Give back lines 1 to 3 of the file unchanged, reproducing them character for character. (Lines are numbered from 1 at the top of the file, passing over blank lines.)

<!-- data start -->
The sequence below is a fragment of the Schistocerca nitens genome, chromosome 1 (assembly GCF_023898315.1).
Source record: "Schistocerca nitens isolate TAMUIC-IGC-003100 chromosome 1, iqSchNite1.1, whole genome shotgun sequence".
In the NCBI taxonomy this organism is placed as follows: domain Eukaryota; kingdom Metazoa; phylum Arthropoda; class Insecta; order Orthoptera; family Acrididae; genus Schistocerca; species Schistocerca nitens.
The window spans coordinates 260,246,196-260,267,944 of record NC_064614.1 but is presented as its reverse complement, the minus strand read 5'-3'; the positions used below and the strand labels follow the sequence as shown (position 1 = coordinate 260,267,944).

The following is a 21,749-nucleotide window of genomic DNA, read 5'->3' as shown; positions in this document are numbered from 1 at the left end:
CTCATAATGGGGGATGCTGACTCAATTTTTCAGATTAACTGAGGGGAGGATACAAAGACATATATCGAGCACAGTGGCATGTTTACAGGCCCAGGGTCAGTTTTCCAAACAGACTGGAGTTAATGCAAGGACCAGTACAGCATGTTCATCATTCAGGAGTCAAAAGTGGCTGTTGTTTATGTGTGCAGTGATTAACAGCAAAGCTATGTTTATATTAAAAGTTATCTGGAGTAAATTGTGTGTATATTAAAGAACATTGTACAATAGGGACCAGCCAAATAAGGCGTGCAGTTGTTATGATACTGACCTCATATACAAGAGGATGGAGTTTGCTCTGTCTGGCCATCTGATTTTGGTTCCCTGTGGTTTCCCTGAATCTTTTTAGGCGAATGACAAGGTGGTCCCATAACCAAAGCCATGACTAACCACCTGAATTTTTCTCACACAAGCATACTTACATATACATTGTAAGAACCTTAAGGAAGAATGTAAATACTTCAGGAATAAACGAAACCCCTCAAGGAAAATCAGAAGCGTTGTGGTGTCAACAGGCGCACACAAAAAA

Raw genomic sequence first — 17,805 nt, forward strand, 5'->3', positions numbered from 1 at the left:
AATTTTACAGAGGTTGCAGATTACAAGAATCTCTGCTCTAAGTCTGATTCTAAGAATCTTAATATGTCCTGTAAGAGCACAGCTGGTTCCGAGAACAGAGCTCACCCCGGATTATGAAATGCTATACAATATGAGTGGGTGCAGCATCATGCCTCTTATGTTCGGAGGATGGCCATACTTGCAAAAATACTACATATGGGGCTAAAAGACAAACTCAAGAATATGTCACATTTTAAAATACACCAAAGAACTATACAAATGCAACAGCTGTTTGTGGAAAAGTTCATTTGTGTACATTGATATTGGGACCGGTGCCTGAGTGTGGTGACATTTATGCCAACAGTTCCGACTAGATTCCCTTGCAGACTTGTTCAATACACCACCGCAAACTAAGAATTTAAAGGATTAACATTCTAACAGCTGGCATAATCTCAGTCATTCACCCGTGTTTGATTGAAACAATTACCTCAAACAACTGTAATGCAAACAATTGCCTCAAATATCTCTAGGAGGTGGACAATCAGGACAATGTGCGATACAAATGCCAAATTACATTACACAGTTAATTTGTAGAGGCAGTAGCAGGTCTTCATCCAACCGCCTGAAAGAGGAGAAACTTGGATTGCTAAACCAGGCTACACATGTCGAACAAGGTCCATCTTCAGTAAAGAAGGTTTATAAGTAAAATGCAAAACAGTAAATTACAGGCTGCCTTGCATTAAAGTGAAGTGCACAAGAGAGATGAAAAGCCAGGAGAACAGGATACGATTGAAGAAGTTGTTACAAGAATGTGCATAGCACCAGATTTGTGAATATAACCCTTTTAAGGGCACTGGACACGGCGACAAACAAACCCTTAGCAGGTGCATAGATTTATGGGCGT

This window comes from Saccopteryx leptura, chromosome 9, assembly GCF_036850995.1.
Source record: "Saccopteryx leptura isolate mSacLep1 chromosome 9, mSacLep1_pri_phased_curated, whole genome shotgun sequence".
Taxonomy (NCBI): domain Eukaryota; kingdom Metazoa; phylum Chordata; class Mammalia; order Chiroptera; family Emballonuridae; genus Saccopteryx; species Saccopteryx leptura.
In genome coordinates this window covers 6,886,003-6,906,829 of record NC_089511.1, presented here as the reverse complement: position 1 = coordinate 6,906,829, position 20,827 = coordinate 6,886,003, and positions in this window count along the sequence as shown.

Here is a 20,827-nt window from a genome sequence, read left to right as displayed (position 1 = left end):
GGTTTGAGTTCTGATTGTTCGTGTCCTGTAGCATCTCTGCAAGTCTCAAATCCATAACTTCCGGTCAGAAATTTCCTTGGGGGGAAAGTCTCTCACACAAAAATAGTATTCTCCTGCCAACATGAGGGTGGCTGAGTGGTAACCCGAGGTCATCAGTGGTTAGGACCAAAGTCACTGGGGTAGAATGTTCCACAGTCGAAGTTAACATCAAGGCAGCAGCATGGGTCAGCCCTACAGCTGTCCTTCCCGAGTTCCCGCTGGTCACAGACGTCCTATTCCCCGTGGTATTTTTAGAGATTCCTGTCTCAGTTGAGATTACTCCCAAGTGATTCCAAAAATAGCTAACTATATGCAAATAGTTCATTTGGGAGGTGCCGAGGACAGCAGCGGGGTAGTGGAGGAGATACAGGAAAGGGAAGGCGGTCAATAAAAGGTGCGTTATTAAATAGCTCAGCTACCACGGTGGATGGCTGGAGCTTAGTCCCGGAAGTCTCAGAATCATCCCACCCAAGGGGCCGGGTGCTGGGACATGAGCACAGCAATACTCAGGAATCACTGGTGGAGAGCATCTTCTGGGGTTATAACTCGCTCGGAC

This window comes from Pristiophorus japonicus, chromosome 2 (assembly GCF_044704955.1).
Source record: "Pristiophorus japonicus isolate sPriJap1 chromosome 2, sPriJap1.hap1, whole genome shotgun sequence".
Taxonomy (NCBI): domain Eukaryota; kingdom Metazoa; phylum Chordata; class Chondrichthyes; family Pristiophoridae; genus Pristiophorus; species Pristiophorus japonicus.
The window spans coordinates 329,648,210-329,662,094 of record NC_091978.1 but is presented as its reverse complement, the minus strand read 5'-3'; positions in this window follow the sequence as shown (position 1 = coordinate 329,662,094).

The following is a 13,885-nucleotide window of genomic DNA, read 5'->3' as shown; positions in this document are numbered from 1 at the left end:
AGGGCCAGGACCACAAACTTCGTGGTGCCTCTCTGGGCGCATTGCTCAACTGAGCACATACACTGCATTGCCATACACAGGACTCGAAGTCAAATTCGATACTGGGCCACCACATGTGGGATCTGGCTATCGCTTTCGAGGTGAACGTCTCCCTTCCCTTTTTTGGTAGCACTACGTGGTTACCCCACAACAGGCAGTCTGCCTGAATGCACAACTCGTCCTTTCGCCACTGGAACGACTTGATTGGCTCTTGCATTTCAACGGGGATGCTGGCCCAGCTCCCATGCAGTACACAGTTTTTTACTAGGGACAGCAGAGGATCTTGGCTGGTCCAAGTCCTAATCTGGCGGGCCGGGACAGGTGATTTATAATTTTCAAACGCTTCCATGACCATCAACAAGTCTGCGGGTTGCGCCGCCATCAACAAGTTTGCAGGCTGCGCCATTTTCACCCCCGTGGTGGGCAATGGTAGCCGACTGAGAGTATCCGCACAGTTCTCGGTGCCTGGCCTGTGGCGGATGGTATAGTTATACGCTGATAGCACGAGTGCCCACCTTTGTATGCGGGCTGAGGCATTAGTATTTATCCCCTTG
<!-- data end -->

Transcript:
The sequence below is a fragment of the Schistocerca nitens genome, chromosome 1 (assembly GCF_023898315.1).
Source record: "Schistocerca nitens isolate TAMUIC-IGC-003100 chromosome 1, iqSchNite1.1, whole genome shotgun sequence".
In the NCBI taxonomy this organism is placed as follows: domain Eukaryota; kingdom Metazoa; phylum Arthropoda; class Insecta; order Orthoptera; family Acrididae; genus Schistocerca; species Schistocerca nitens.